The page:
Josephine De la Vina’s throw of “156’1 1/2 inches” or 47.58m secured her the gold medal in the final. This was a new Asian Games record despite not being her best throw.
She also threw ’41’4 1/2′ or 12.61m to place fourth in the Women’s Shot-put.
Josephine Dela Vina, a pretty 6-foot-tall civil engineering student, collected a gold medal for the Philippines in a game’s record throw (Strait Times). She cracked the record of 45.90m (150ft 7 1/4 inches) set by K. Murase of Japan at the last Asian Games.
A meeting of Asian Track and Field statisticians named her the ‘most confident athlete of the Asian Games’ (Strait Times).
Josephine Dela Vina also held the Women’s Shotput Record from 1970 to 1975 with a throw of 13.89m in Los Angeles. This stood until it was broken by Consuela Salibis-Lacusong, who still holds the record today at 13.92m.
Dela Vina would represent the country in three Olympic games in 1964, 1968, and 1972. Her throws of 42.27, 46.58, and 53.92 landed her 18th, 15th, and 14th in the Olympic Games Discus.
She also set an untouched record in the Discus at 54.71m at Bakersfield, the USA, on 10/7/1971.
Remarkably De la Vina shares the unique feat of being Asian Games champion in 1966 (47.58m), and Asian Track and Field Champion in 1973 (50.74m) shared only with Lydia De Vega-Mercado.
De la Vina mark of 1973 ‘166’5 3/4′ (50.74m) in Manila was a new Asian Record-breaking 1970 Record established at the Asian Games by Taruko Yagashita.
De La Vina even carried on in the 1970 and 1974 Asian Games but was never able to medal again after her title in 1966.
A very forgotten but important figure in the History of Filipino Track and Field. De La Vina peacefully passed away in 2011 in Jaro, Iloilo.
No newspaper article, remember who she was—a true champion of a bygone era.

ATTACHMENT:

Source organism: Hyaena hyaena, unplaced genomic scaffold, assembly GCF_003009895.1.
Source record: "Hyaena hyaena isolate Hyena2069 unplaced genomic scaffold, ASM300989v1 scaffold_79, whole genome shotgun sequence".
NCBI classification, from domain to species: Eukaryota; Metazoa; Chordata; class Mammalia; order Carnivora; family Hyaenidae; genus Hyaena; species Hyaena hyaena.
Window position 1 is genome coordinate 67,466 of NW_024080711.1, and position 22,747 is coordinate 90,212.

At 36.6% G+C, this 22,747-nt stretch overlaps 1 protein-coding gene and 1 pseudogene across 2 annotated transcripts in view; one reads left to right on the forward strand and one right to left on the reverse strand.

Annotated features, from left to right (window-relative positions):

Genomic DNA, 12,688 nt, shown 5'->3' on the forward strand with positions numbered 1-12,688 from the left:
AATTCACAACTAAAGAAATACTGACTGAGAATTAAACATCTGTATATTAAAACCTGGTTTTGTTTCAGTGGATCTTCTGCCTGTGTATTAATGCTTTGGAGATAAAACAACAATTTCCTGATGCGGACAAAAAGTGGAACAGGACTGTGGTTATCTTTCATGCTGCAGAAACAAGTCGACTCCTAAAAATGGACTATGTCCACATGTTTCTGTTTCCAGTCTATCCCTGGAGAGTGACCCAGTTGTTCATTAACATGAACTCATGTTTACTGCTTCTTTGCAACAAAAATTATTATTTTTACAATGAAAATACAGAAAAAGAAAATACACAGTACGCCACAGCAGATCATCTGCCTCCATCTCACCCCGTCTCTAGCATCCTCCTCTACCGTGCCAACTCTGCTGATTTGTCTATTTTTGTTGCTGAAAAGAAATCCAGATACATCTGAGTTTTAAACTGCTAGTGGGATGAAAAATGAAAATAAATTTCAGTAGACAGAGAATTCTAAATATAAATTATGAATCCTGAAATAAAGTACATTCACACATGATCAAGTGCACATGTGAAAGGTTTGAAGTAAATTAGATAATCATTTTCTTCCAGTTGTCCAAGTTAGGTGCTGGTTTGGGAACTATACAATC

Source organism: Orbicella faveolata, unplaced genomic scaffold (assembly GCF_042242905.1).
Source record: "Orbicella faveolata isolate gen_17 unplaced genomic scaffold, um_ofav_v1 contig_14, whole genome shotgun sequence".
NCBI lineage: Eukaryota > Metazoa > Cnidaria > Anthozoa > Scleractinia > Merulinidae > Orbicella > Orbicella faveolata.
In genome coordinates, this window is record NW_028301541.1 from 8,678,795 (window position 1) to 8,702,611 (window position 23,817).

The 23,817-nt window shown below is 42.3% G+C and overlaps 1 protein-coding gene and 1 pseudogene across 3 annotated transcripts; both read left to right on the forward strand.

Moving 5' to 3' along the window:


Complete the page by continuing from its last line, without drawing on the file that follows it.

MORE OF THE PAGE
Discus Throw All-Time List
|1||54.71m||Josephine de la Vina||15.4.46||Bakersfield, USA||10.7.1971|
|2||45.26m||Dorie Cortejo||23.3.58||Kuala Lumpur, Malaysia||23.8.1989|
|3||44.97m||Reah Joy Sumalpong||Weekly Relays||Pasig||6-Aug-17|
|6||40.25m||Maika De Oro||9.12.1994||Palarong Pambansa||Dapitan||13.5.2011|
|9||38.73m||Cerah Moren||CCC Center Meet #2||Atwater||4/12/2017|
|10||38.59m||Aira Teodosio||97||National Open||Santa Cruz||.03.15|
*Current All-Time List of countries’ 10 Best Discus Throwers. and may revise the date if sufficient evidence is provided to update. (updated)
Acknowledgment and Revision Notes
I want to thank Mr. Benjamin Silva Netto of the PATAFA and Mr. Hubbeling of the Asian Athletics Association. Their help provides source material for the Revision of the Philippine National, Junior National, and UAAP Records.
Thanks to Mr. Jad Adrian Washif for helping secure a copy of a rare book by the late Track and Field Historian Mr. Anthony Buchannan on the advice of Mr. Ignacio Dee.
It is important to note that sports reference.com reported Ms. Josephine de la Vina.
It’s a sad thing that no newspapers or anybody picked up on this.
Besides Lydia De Vega, Josephine de la Vina was the only other Filipino Track and Field athlete to win gold in both the Asian Games and Asian Championships.
Josephine Dela Vina came from a bygone era before the Gintong Aloy days, which can be argued as the greatest period for the Filipino Track and Field athlete.
Also Found this Data on Josephine Dela Vina
63 Sports Legends Who Proved Filipinos Are Kickass Athletes | FilipiKnow. (2016, August 3). FilipiKnow. http://www.filipiknow.net/legendary-filipino-athletes-in-sports-history/
Philippine Olympic Commitee. (n.d.). Philippine Olympic Commitee. Retrieved September 6, 2022, from https://www.philippineolympians.org/oly/1972-olympics-munich-athletics-dele-vi%C3%B1a-josephine